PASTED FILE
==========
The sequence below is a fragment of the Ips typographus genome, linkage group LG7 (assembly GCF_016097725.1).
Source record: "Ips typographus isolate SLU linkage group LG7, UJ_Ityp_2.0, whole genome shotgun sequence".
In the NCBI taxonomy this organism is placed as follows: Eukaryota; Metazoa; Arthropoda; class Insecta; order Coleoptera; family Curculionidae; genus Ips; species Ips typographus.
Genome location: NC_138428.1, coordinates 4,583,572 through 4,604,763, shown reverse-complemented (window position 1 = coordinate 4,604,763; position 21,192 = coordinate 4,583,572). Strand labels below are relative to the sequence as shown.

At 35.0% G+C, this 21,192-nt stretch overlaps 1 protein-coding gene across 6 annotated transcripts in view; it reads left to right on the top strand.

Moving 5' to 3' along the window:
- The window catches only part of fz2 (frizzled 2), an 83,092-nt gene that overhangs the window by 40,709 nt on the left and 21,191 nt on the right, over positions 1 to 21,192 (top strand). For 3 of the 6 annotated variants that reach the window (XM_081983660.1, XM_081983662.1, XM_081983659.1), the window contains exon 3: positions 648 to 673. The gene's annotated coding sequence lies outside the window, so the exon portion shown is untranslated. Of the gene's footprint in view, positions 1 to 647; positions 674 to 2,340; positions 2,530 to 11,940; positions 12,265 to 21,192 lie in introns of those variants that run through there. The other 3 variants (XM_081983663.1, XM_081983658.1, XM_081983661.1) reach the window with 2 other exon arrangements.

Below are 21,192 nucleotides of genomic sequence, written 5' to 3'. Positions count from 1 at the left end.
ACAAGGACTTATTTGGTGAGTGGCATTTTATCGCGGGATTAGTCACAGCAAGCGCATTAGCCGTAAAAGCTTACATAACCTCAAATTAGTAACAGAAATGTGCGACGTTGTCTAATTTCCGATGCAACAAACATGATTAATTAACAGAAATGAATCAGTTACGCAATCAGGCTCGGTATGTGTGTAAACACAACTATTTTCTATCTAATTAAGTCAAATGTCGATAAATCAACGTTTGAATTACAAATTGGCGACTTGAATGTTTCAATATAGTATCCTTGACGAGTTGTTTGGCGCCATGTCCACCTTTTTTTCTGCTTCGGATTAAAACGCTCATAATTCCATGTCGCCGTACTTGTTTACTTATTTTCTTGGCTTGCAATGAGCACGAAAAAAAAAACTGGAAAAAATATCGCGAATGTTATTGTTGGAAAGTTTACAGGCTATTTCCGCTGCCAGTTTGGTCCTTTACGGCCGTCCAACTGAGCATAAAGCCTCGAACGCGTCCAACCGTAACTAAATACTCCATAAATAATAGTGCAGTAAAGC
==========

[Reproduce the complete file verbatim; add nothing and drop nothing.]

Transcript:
The sequence below is a fragment of the Ips typographus genome, linkage group LG7 (assembly GCF_016097725.1).
Source record: "Ips typographus isolate SLU linkage group LG7, UJ_Ityp_2.0, whole genome shotgun sequence".
In the NCBI taxonomy this organism is placed as follows: Eukaryota; Metazoa; Arthropoda; class Insecta; order Coleoptera; family Curculionidae; genus Ips; species Ips typographus.
Genome location: NC_138428.1, coordinates 4,583,572 through 4,604,763, shown reverse-complemented (window position 1 = coordinate 4,604,763; position 21,192 = coordinate 4,583,572). Strand labels below are relative to the sequence as shown.

At 35.0% G+C, this 21,192-nt stretch overlaps 1 protein-coding gene across 6 annotated transcripts in view; it reads left to right on the top strand.

Moving 5' to 3' along the window:
- The window catches only part of fz2 (frizzled 2), an 83,092-nt gene that overhangs the window by 40,709 nt on the left and 21,191 nt on the right, over positions 1 to 21,192 (top strand). For 3 of the 6 annotated variants that reach the window (XM_081983660.1, XM_081983662.1, XM_081983659.1), the window contains exon 3: positions 648 to 673. The gene's annotated coding sequence lies outside the window, so the exon portion shown is untranslated. Of the gene's footprint in view, positions 1 to 647; positions 674 to 2,340; positions 2,530 to 11,940; positions 12,265 to 21,192 lie in introns of those variants that run through there. The other 3 variants (XM_081983663.1, XM_081983658.1, XM_081983661.1) reach the window with 2 other exon arrangements.

Below are 21,192 nucleotides of genomic sequence, written 5' to 3'. Positions count from 1 at the left end.
ACAAGGACTTATTTGGTGAGTGGCATTTTATCGCGGGATTAGTCACAGCAAGCGCATTAGCCGTAAAAGCTTACATAACCTCAAATTAGTAACAGAAATGTGCGACGTTGTCTAATTTCCGATGCAACAAACATGATTAATTAACAGAAATGAATCAGTTACGCAATCAGGCTCGGTATGTGTGTAAACACAACTATTTTCTATCTAATTAAGTCAAATGTCGATAAATCAACGTTTGAATTACAAATTGGCGACTTGAATGTTTCAATATAGTATCCTTGACGAGTTGTTTGGCGCCATGTCCACCTTTTTTTCTGCTTCGGATTAAAACGCTCATAATTCCATGTCGCCGTACTTGTTTACTTATTTTCTTGGCTTGCAATGAGCACGAAAAAAAAAACTGGAAAAAATATCGCGAATGTTATTGTTGGAAAGTTTACAGGCTATTTCCGCTGCCAGTTTGGTCCTTTACGGCCGTCCAACTGAGCATAAAGCCTCGAACGCGTCCAACCGTAACTAAATACTCCATAAATAATAGTGCAGTAAAGC